Radon and Lung Cancer

Author: Christina Bach, MBE, LCSW, OSW-C
Last Reviewed: December 17, 2023

Radon is a naturally occurring odorless (no smell), colorless radioactive gas. Usually, radon comes from the breakdown of rock and soil. Indoor radon can also come from coal combustion, gas appliances, and private well water. Radon moves up from the ground into homes, where it becomes trapped and builds up. This exposes people in the house to its cancer-causing potential. The levels of radon can vary greatly in different areas of the world. The type of foundation and the energy efficiency in your home is also important. A less energy-efficient home and a better-ventilated foundation both allow the radon gas to exit the house. Because of this, two homes next door to each other could have different levels of radon in the indoor air.

After tobacco use, radon is the second leading cause of lung cancer in the United States. It is thought to cause over 21,000 lung cancer deaths per year. Radon can build up in new and old homes and those with OR without a basement.

Testing for Radon

The only way to know if your home has radon is to have it tested. This is done using a kit or having a radon professional do the test. Many areas have laws requiring radon testing before a house is sold. If radon is found in levels above 4 pCi/L (picocuries per liter), a qualified radon professional can install a removal system. This vents the gas to the outside using a pipe and fan system. Because it is not clear what level of radon is safe, the EPA recommends that people consider a removal system for a level of 2 pCi/L or higher.

The risk of lung cancer for a smoker with radon exposure can be 10 times higher than a non-smoker with radon exposure. Tell your healthcare provider if you have been exposed to high levels of radon. People who have been exposed to radon, and are current or former smokers, may be able to have CT scans to screen for lung cancer. This test may help find cancer at an early stage, when it may be more treatable. This screening is not currently recommended to non-smokers. It is also very important to let your healthcare provider know if you start having any symptoms, such as shortness of breath, new or worsening cough, chest tightness or pain, hoarse voice, or having a hard time swallowing.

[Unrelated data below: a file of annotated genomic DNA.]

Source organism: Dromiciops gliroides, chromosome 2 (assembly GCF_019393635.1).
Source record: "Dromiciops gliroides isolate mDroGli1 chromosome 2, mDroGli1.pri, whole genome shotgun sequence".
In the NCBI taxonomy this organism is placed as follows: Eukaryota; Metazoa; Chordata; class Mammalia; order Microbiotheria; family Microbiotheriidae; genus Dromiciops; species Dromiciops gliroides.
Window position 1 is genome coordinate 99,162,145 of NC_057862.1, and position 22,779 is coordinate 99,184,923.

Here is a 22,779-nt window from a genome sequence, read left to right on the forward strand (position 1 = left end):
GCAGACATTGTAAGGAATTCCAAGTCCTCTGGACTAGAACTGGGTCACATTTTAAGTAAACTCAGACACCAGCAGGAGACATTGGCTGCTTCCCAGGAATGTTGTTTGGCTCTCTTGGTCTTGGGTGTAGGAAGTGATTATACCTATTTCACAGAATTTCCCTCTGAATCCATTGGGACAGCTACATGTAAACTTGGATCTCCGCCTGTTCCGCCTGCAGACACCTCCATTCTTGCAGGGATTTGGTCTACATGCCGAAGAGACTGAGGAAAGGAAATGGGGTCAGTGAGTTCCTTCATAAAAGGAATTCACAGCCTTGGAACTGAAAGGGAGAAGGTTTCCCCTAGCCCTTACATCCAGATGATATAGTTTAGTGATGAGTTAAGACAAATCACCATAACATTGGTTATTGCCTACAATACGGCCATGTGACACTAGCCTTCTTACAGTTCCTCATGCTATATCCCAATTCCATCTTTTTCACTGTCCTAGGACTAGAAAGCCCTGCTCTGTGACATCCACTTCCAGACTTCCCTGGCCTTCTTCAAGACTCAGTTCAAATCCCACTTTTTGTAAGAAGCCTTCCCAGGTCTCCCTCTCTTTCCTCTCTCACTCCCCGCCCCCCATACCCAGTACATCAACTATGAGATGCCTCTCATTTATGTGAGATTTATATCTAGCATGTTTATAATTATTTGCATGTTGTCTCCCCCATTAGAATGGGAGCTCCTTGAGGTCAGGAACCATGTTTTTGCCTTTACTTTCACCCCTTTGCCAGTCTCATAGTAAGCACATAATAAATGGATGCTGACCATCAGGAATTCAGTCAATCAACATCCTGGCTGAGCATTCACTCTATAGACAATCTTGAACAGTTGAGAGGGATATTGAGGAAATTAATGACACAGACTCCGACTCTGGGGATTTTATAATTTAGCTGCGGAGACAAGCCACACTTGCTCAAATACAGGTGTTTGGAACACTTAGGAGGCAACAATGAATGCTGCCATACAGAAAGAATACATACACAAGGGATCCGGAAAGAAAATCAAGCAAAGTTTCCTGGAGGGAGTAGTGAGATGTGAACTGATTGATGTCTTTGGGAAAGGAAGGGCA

Resources for More Information

References

American Cancer Society. Radon and Cancer. 2015. Found at: https://www.cancer.org/cancer/cancer-causes/radiation-exposure/radon.html

Choi, H. U. M. B. E. R. T. O., & Mazzone, P. (2014). Radon and lung cancer: assessing and mitigating the risk. Cleveland Clinic journal of medicine, 81(9), 567-575.

Medline Plus. Radon. 2017. Found at: https://medlineplus.gov/radon.html

Riudavets, M., Garcia de Herreros, M., Besse, B., & Mezquita, L. (2022). Radon and lung cancer: current trends and future perspectives. Cancers, 14(13), 3142.

Ruano-Ravina, A., Martin-Gisbert, L., Kelsey, K., Pérez-Ríos, M., Candal-Pedreira, C., Rey-Brandariz, J., & Varela-Lema, L. (2023). An overview on the relationship between residential radon and lung cancer: what we know and future research. Clinical and Translational Oncology, 25(12), 3357-3368.

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